Maoyan Weying, China’s biggest online movie ticketing platform, is planning a Hong Kong initial public offering that could raise about $1 billion, people with knowledge of the matter said.
The company, which also helped fund the latest “Transformers” movie, has held initial discussions with potential advisers about the share sale, according to one of the people. It is targeting a listing later this year, the people said, asking not to be identified because the information is private.
Maoyan Weying, whose backers include Shenzhen-listed film producer Beijing Enlight Media Co., was formed in September through the merger of two rival ticketing platforms. Its other investors include Tencent Holdings Ltd., the biggest Chinese internet company, as well as Meituan Dianping, the country’s largest group-buying and restaurant reviews service.
China’s box-office receipts rose 15 percent last year to 52 billion yuan ($8 billion), making it the world’s second largest movie market after the U.S. Almost 80 percent of movie tickets in the country are sold through mobile apps, and Maoyan Weying is the largest ticketing provider with a 52.5 percent market share as of the third quarter 2017, according to researcher Analysys.
A spokesman for Maoyan Weying said he couldn’t immediately comment, while representatives for Enlight Media and Tencent declined to comment. A spokeswoman for Meituan confirmed that Maoyan Weying plans to seek a listing, without elaborating further.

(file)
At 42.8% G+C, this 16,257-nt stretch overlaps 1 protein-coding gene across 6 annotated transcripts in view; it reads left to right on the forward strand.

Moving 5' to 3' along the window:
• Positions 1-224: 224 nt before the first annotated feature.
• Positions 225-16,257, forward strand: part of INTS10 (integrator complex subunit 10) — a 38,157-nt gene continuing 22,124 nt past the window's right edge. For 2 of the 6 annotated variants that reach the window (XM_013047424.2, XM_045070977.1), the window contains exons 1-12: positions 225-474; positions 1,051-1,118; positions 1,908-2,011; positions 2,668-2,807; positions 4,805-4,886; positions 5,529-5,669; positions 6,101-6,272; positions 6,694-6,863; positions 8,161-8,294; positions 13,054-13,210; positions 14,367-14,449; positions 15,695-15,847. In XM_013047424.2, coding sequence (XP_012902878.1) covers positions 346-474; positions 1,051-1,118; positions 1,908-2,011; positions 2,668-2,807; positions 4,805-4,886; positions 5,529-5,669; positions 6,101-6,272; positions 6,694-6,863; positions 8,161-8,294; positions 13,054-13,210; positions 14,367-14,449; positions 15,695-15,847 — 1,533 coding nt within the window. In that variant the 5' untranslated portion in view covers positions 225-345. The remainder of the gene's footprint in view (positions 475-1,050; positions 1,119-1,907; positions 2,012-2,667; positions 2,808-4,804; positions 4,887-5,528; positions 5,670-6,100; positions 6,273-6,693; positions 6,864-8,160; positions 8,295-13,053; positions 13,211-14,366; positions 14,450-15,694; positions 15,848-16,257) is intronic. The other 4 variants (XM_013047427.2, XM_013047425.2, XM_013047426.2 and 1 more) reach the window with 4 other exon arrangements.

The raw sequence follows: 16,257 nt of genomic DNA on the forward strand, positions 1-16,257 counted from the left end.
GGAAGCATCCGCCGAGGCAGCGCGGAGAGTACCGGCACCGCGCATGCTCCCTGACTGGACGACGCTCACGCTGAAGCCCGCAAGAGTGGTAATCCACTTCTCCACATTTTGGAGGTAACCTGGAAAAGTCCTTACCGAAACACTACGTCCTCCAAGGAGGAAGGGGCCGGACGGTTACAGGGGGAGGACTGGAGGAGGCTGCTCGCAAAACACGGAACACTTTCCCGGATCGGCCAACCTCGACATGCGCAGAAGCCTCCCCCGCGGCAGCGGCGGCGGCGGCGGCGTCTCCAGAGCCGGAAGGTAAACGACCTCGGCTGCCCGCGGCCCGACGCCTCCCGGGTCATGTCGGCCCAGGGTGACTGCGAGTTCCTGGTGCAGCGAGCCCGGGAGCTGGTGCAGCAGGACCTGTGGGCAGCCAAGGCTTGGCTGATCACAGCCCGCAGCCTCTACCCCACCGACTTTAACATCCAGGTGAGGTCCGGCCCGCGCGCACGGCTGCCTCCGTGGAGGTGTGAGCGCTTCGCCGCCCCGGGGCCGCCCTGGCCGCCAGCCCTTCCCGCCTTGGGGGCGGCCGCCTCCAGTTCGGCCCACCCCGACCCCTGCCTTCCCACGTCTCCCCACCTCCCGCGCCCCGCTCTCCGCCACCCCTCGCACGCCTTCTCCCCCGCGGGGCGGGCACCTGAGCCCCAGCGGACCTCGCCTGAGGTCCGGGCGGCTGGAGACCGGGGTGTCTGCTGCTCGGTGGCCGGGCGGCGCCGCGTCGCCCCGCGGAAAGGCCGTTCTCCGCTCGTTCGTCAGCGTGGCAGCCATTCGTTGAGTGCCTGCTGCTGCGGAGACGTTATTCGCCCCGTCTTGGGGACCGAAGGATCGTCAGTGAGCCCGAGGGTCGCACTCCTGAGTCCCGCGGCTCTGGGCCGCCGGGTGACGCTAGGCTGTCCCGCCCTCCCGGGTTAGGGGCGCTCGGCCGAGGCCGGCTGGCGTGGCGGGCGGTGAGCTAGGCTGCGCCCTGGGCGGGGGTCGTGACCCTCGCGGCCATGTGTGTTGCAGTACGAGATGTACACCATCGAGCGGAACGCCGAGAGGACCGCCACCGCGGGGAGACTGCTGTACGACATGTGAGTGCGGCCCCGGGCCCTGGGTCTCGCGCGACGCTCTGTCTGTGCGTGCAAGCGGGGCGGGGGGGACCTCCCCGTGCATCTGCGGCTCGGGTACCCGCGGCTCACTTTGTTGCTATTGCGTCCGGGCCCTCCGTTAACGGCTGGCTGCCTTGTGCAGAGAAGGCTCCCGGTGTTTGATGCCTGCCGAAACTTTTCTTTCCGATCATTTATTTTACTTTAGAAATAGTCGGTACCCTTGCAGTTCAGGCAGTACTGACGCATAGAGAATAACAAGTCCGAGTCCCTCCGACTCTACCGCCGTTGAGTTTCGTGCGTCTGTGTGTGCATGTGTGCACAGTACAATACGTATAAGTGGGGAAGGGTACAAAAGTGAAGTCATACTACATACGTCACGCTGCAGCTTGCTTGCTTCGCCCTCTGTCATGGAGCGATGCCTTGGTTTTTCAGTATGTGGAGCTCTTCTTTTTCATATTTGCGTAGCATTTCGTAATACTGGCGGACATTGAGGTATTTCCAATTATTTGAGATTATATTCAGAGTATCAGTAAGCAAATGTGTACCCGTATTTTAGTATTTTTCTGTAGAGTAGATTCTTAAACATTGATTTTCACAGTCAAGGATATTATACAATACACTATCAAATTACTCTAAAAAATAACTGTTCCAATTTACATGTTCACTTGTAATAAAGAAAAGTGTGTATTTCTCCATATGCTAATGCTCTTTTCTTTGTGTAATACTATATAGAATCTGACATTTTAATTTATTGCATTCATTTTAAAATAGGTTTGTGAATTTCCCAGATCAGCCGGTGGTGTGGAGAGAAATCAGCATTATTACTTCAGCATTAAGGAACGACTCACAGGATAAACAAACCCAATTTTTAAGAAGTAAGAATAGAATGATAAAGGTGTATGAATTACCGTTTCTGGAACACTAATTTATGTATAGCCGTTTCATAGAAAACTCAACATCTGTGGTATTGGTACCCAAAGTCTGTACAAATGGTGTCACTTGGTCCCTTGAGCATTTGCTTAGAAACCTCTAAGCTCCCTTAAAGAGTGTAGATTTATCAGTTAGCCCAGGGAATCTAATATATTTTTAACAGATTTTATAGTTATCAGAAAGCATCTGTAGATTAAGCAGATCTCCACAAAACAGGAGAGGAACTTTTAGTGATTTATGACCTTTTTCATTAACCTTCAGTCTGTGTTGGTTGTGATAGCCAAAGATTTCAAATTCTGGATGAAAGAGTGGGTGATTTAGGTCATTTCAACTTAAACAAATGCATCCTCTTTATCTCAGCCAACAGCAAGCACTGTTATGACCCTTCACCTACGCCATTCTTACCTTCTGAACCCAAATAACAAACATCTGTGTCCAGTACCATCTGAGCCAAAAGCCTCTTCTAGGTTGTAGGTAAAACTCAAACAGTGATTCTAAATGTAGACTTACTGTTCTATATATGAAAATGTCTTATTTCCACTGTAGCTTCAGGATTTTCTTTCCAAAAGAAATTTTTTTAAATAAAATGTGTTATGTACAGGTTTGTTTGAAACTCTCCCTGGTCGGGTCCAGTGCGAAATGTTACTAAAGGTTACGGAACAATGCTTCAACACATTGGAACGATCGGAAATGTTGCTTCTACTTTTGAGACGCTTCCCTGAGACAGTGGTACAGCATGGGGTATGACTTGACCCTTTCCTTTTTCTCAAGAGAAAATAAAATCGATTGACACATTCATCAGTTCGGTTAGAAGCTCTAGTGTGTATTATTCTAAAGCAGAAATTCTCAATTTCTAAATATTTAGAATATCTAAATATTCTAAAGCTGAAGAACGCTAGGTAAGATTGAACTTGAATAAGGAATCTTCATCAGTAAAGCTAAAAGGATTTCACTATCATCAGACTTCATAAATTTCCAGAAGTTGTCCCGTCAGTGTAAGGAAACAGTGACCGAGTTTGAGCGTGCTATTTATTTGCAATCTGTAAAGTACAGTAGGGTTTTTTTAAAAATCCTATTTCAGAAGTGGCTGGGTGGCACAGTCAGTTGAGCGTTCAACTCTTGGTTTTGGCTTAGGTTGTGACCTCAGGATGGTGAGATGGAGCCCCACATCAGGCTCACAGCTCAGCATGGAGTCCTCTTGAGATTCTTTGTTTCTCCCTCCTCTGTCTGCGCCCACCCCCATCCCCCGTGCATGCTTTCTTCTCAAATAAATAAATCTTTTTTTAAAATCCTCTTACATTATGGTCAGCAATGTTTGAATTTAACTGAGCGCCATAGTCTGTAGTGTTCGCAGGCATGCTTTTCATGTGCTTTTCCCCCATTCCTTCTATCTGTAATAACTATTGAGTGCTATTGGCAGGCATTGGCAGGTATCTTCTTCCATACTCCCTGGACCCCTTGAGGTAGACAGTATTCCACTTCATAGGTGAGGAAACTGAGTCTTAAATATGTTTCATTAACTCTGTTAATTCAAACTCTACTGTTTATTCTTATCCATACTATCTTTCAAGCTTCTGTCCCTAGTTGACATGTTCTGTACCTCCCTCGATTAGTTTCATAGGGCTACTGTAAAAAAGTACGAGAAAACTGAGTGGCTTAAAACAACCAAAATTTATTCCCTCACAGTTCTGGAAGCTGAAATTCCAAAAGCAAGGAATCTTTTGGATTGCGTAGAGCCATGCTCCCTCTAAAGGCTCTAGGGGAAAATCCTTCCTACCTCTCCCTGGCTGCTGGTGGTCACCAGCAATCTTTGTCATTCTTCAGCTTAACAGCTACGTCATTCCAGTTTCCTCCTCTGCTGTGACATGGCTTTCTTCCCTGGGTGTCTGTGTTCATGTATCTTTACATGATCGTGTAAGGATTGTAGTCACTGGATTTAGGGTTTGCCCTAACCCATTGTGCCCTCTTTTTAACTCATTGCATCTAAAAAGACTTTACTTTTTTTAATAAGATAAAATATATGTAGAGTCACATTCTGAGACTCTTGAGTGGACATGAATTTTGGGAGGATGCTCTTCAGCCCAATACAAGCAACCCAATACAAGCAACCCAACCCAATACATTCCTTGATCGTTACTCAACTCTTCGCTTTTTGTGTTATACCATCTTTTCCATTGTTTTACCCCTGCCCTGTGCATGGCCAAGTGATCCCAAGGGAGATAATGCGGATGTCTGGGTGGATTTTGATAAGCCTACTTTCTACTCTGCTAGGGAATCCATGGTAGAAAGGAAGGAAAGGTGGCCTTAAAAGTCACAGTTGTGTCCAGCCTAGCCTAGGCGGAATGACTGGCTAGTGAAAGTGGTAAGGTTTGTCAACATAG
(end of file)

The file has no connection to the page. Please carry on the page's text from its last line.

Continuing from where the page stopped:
Maoyan Weying raised 1 billion yuan from Tencent in a November funding round that valued the company at 20 billion yuan. In addition to its ticketing platform, the company has also distributed and marketed movies in China including “Transformers: The Last Knight.”
Hong Kong is forecast to see a revival in new listings this year, after fundraising from first-time share sales fell to a five-year low of $16.5 billion, data compiled by Bloomberg show. The city is expected to host 150 IPOs in 2018, headlined by some significant technology offerings, Benson Wong, a partner at PricewaterhouseCoopers, said in a Bloomberg TV interview last week.
Raising funds in Hong Kong could help Tencent-backed Maoyan Weying expand as it ratchets up competition with the rival TaoPiaoPiao service, which is backed by Alibaba Group Holding Ltd.’s film affiliate. The market share gap between Maoyan Weying and its smaller rival could increase further, Chen Liteng, a researcher at the China E-Commerce Research Center in Hangzhou, said Friday.
China’s private market has pushed tech-related companies to lofty valuations. Five of the world’s 10 biggest venture capital deals were in China-based companies last year, while the U.S. accounted for two, according to researcher Preqin. The largest globally was the $5.5 billion fundraising for Chinese ride-hailing giant Didi Chuxing.
Source: Bloomberg by Jonathan Browning, Crystal Tse, and Lulu Yilun Chen